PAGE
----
Brands and transformation deliver strong 2019 results for Arla
Arla’s branded sales volume grew 5.1 per cent in 2019
In 2019 farmer-owned Arla Foods exceeded expectations for global branded sales whilst simultaneously transforming its business securing cost-savings at the top end of expectations through the Calcium programme. This enabled Arla to deliver a stable milk price to its farmers owners and a strong cash flow further strengthened the company’s investment power in future growth.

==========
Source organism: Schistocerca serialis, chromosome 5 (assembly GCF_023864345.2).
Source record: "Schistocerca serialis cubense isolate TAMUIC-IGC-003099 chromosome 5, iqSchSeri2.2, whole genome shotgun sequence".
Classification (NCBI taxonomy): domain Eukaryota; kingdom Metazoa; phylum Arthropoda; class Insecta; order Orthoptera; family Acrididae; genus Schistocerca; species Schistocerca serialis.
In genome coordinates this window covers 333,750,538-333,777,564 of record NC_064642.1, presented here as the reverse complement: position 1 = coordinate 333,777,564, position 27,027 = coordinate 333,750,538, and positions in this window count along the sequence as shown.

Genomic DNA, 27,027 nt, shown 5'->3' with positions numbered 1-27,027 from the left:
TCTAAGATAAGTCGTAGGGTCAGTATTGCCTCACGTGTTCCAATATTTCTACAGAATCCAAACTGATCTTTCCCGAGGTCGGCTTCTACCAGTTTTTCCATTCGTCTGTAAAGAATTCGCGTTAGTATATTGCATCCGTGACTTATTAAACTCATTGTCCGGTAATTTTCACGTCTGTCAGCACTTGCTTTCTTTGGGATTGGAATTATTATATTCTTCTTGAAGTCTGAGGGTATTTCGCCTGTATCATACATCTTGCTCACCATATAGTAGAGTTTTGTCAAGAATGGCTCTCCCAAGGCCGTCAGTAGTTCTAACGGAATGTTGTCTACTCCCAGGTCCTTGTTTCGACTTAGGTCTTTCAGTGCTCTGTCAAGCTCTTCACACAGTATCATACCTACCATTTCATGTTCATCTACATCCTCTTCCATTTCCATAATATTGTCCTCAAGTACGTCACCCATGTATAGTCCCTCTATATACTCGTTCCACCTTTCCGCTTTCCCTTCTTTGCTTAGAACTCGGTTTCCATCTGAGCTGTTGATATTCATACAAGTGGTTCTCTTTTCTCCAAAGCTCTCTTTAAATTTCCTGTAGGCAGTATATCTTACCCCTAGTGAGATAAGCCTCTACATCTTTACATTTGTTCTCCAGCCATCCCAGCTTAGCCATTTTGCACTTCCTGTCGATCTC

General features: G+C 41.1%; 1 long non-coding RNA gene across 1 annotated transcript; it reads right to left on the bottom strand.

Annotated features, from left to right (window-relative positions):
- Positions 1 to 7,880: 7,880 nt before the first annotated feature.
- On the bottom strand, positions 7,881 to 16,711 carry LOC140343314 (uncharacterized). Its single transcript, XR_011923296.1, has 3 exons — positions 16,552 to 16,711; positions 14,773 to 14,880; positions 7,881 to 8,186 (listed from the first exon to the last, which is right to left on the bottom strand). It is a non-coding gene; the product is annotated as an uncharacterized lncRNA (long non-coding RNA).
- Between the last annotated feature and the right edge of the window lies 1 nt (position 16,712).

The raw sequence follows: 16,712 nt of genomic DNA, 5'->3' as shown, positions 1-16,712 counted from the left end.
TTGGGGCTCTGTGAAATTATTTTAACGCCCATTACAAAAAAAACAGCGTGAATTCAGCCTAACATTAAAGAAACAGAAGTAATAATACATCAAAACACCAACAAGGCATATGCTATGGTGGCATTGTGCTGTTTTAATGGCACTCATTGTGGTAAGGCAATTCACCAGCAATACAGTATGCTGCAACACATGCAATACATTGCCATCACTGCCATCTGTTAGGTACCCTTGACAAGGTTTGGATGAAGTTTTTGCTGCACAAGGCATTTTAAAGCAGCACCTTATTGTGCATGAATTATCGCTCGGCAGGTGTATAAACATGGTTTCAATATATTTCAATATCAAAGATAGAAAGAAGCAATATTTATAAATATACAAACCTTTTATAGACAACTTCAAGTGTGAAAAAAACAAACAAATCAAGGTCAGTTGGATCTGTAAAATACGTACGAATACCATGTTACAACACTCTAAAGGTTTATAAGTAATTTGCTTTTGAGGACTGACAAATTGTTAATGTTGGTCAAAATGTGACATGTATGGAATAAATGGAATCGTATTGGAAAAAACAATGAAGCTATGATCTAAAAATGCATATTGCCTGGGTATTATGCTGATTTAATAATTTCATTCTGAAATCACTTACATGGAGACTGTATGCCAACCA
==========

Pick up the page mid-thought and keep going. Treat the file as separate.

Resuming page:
In 2019 farmer-owned Arla Foods exceeded expectations for global branded sales whilst simultaneously transforming its business securing cost-savings at the top end of expectations through the Calcium programme. This enabled Arla to deliver a stable milk price to its farmers owners and a strong cash flow further strengthened the company’s investment power in future growth. Arla’s branded sales volume grew 5.1 per cent in 2019, compared to 3.1 per cent in 2018, mainly driven by the Arla brand. Global revenues of the Arla brand grew to EUR 3,033 million compared to EUR 2,875 million in 2018, driven by a series of successful launches across its Lactofree and organic ranges, the introduction of new flexitarian options as well as the rapid growth of Skyr in core European markets. Lurpak performance underlined the resurgent popularity of butter both for cooking and everyday consumption. Innovations such as the Lurpak softest launch in the UK and the new butter box packaging for block butter, with sales of over 100,000 tonnes. Lurpak revenue increased to EUR 588 million, compared to EUR 561 million last year. Puck, the company’s leading brand in the Middle East and North Africa (MENA) grew revenue to EUR 363 million, compared to EUR 352 million last year, driven by the processed and cream cheese business. Castello specialty cheese revenue stayed constant at EUR 179 million, despite a challenging and competitive environment across Europe and selected international markets.Milk based beverage brands increased revenue by EUR 20 million to EUR 207 million, mainly driven by Starbucks, which is sold in Europe, Middle East and Africa. “Arla’s global brands continue to be at the heart of our business and in 2019 we have clearly strengthened consumer trust in our brands. We delivered a range of popular dairy products that capitalized on increasing consumer demand for healthy and sustainable food choices, which helped us exceed our expectations for branded growth in 2019,” says CFO of Arla Foods, Natalie Knight. To build on its position as a leading global dairy business, Arla focuses its activities on four commercial segments. Arla’s Europe segment represents just over 60 per cent of the business, core brands delivered a 2.9 per cent branded volume growth, compared to 2.5 per cent in 2018 with growth across all markets. Especiallyin the UK that delivered 8,8 per cent branded volume growth. However, the overall revenue in the Europe segment decreased by EUR 154 million to EUR 6,353 million, largely as a result of stepping out of unprofitable private label contracts and exchange rates.Arla’s International segment represents 17 per cent of the business. International delivered overall double-digit branded volume revenue growth of 10.3 per cent with growth across all regions except North America. Revenue increased EUR 226 million, to EUR 1,802 million, which is the highest increase in the past 3 years. On top of this, the acquisition of the state-of-the art production facility in Bahrain from Mondeléz International and the long term Kraft brand license for their cheese business in MENA enables Arla to step change its production capability in the region to enable future growth ambitions. Arla Foods Ingredients (AFI) a 100% owned subsidiary of Arla Foods, increased revenue by EUR 58 million to EUR 710 million, driven by higher sales of value-added products within the pediatric, health & performance and food segments, as well as higher prices and the full-year effect from the acquisition of the remaining 50 per cent share of Arla Foods Ingredients S.A. Argentina in 2018. Trading, which is business to business commodity sales decreased revenue by EUR 28 million to EUR 1,662 million compared to EUR 1,690 million last year, mainly due to lower volumes and negative currency effects.
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